Finally, and most importantly, the prosecutor in Boyde never suggested that the defendant's mitigation evidence could not be considered. Id. at 385, 110 S.Ct. 1190. The Supreme Court emphasized that the prosecutor's principal theme was not that Boyde's mitigation evidence could not be considered, but that it should be given minimal weight in light of the aggravating circumstances. Id. The exact opposite is the case here. In fact, in oral argument before the Supreme Court in Boyde, the California Attorney General discussed this very case and conceded that Payton's prosecutor had “misled the jurors.” See Trans. Oral Argument, Nov. 28, 1989, Boyde, 1989 U.S. Trans. Lexis 124, *10-11, *26-28; 4 see also Boyde, 494 U.S. at 386 n. 6, 110 S.Ct. 1190 (noting that “prosecutors in other cases may have pressed a construction of factor (k) that would cause the sentencing proceedings to violate the Eighth Amendment” but that did not mean the jury in Boyde arrived at the same conclusion).
This is not a case where the prosecutor made an offhand remark during the course of trial. The prosecutor's erroneous argument was far from subtle. It was explicit, deliberate, consistent and repeated. Certainly, arguments of counsel generally carry less weight than instructions from the court. Boyde, 494 U.S. at 384, 110 S.Ct. 1190. But when the court expressly permits counsel to argue the legal meaning of an instruction, without ever instructing the jury which interpretation is correct, the arguments of counsel obviously take on significant importance. A lay jury is ill-equipped to determine which view of the law is correct. See Griffin v. United States, 502 U.S. 46, 59, 112 S.Ct. 466, 116 L.Ed.2d 371 (1991) (if “jurors have been left the option of relying upon a legally inadequate theory, there is no reason to think their own intelligence and expertise will save them from that error”).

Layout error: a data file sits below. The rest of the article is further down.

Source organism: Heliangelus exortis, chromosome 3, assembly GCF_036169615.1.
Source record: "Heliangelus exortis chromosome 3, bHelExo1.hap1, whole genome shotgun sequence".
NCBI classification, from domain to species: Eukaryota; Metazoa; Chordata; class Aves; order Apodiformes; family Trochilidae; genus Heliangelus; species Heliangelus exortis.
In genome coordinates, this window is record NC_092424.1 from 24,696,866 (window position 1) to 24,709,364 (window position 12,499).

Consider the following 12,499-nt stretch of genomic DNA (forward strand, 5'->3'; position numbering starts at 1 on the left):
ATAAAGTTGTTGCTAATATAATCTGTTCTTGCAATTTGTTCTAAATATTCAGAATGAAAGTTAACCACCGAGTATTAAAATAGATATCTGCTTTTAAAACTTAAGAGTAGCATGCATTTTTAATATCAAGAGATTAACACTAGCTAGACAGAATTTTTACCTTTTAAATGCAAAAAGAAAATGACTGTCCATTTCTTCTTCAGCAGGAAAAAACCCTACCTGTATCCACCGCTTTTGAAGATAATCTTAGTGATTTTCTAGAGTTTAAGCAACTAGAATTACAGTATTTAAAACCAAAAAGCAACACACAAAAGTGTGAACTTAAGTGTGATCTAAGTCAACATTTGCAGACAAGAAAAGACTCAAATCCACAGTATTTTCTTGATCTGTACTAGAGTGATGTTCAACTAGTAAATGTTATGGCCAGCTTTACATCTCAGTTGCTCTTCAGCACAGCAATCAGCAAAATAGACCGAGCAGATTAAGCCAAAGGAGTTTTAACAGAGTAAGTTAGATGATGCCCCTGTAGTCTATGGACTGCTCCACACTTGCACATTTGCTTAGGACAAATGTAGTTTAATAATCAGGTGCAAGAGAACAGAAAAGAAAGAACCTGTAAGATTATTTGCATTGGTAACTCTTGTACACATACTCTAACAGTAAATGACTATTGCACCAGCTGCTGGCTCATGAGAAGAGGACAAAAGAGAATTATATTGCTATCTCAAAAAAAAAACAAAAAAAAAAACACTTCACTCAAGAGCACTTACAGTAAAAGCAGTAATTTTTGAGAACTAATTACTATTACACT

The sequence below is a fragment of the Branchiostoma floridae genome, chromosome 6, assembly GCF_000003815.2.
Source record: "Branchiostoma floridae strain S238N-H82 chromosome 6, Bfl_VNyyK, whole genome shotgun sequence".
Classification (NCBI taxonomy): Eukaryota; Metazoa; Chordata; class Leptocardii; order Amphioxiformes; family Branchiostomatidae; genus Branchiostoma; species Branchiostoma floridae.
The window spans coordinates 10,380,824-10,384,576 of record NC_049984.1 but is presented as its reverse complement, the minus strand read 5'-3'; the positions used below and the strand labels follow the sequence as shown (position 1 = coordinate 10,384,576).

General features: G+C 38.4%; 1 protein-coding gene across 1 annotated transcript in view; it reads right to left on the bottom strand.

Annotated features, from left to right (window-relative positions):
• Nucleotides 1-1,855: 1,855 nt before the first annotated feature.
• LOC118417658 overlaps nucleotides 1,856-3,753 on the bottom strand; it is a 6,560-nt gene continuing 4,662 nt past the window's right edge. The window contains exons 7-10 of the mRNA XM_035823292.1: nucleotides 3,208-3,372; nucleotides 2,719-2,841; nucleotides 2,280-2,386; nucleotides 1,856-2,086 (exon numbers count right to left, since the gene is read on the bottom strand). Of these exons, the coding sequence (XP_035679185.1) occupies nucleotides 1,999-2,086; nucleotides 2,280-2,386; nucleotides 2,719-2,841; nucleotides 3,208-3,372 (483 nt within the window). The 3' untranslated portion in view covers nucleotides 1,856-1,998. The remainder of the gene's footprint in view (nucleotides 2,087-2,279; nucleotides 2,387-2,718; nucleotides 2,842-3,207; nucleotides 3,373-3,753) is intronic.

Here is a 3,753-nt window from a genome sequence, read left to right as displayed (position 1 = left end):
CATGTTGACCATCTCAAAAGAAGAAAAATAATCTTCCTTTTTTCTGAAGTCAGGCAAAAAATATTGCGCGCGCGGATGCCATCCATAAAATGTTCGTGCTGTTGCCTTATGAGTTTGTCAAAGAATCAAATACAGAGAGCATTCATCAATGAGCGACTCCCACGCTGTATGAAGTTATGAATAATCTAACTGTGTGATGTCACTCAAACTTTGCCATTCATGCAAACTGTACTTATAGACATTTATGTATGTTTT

“The Eighth Amendment requires that the jury be able to consider and give effect to all relevant mitigating evidence offered” by a defendant. Boyde, 494 U.S. at 377-78, 110 S.Ct. 1190. The prosecutor's argument in this case flies directly in the face of this constitutional requirement. The context of Payton's penalty phase as a whole did little, if anything, to mitigate the prosecutor's error. The district court correctly and properly determined that the prosecutor's argument so infected the penalty phase with unfairness that Payton was denied due process. Darden, 477 U.S. at 181, 106 S.Ct. 2464.